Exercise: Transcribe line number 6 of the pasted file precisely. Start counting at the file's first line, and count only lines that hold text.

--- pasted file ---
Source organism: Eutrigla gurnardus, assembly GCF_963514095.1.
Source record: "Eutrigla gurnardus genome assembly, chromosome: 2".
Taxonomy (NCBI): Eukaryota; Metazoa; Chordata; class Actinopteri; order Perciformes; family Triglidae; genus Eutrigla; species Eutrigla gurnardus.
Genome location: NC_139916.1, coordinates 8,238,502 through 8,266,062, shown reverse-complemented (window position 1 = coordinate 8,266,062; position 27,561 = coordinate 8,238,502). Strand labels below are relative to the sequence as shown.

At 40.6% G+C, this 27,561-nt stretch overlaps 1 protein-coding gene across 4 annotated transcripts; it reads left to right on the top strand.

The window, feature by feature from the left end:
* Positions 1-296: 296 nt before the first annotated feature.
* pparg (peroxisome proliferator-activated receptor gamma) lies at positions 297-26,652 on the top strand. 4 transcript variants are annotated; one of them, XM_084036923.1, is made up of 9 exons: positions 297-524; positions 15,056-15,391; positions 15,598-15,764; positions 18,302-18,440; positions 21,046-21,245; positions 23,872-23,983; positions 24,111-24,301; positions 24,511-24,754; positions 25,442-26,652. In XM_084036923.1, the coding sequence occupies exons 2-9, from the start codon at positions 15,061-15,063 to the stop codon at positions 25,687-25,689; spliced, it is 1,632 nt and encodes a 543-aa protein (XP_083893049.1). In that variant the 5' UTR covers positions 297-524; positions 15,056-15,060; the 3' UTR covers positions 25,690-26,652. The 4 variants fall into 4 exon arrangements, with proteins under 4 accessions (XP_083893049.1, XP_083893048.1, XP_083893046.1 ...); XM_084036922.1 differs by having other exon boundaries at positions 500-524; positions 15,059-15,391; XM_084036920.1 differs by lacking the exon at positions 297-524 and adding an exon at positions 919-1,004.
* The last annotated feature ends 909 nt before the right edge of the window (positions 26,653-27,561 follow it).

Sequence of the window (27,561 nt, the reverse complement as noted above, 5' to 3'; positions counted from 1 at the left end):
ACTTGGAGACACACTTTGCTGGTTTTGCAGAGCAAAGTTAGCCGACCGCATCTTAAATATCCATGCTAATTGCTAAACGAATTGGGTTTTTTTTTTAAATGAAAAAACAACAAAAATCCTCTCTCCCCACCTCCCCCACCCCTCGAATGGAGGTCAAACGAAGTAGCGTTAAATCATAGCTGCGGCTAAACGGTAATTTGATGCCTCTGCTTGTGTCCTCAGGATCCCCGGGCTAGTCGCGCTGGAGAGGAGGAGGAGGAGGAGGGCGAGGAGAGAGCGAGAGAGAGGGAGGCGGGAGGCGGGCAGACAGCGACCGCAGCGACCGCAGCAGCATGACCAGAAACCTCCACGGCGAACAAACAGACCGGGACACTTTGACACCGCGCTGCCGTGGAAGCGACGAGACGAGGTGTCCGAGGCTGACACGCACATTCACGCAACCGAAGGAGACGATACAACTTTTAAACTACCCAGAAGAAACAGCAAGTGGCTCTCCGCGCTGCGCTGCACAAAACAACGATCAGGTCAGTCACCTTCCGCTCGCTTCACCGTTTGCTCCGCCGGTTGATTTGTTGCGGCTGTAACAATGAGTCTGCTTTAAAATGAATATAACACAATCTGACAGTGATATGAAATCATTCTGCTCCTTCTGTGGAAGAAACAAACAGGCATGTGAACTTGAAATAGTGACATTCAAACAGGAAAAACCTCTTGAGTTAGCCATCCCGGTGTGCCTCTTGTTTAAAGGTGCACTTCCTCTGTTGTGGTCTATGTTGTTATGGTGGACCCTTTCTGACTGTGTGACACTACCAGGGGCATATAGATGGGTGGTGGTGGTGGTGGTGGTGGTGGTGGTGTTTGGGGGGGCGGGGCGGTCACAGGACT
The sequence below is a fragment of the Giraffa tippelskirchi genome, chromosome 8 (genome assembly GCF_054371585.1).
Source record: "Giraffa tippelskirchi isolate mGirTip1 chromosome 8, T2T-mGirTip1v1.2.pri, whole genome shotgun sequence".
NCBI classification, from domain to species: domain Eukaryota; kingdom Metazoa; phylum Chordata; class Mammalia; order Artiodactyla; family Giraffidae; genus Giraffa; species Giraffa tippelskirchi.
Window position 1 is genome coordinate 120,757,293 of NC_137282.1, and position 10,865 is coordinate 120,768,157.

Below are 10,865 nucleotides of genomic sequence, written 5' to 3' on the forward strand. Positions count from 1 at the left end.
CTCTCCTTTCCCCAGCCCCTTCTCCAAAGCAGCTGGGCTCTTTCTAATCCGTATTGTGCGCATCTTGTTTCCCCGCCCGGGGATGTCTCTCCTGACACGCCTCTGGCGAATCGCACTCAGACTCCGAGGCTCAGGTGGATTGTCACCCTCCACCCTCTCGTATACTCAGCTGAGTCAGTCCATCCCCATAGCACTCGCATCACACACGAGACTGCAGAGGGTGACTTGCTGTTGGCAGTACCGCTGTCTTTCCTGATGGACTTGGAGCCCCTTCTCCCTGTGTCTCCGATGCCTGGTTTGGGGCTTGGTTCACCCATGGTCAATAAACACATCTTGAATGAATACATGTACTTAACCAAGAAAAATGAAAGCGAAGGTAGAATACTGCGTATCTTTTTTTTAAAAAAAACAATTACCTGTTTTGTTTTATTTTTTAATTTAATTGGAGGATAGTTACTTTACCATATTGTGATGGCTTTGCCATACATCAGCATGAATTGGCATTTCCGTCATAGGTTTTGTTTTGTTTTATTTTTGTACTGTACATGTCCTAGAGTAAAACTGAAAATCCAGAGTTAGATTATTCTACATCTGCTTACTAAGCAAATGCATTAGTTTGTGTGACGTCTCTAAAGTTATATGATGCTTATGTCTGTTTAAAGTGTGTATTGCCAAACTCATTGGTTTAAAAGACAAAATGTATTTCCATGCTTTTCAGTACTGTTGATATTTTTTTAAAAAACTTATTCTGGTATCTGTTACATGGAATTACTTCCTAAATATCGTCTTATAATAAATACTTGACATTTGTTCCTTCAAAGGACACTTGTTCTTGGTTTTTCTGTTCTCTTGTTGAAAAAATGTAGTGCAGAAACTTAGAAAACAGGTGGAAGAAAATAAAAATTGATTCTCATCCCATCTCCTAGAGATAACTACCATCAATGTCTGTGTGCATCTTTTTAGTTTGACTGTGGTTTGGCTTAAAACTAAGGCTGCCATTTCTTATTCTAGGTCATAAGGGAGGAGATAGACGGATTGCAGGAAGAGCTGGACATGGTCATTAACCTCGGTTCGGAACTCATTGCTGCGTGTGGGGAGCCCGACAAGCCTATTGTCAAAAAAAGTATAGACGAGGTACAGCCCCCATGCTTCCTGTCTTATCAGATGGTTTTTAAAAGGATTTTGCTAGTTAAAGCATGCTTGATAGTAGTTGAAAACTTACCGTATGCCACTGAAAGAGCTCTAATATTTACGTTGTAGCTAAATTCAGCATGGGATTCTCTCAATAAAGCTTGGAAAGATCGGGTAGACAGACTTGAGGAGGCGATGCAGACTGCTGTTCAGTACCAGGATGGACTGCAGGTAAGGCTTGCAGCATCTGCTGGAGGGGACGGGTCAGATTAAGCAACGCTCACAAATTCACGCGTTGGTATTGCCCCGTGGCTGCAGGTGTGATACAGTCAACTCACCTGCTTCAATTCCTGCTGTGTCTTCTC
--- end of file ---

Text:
The window, feature by feature from the left end: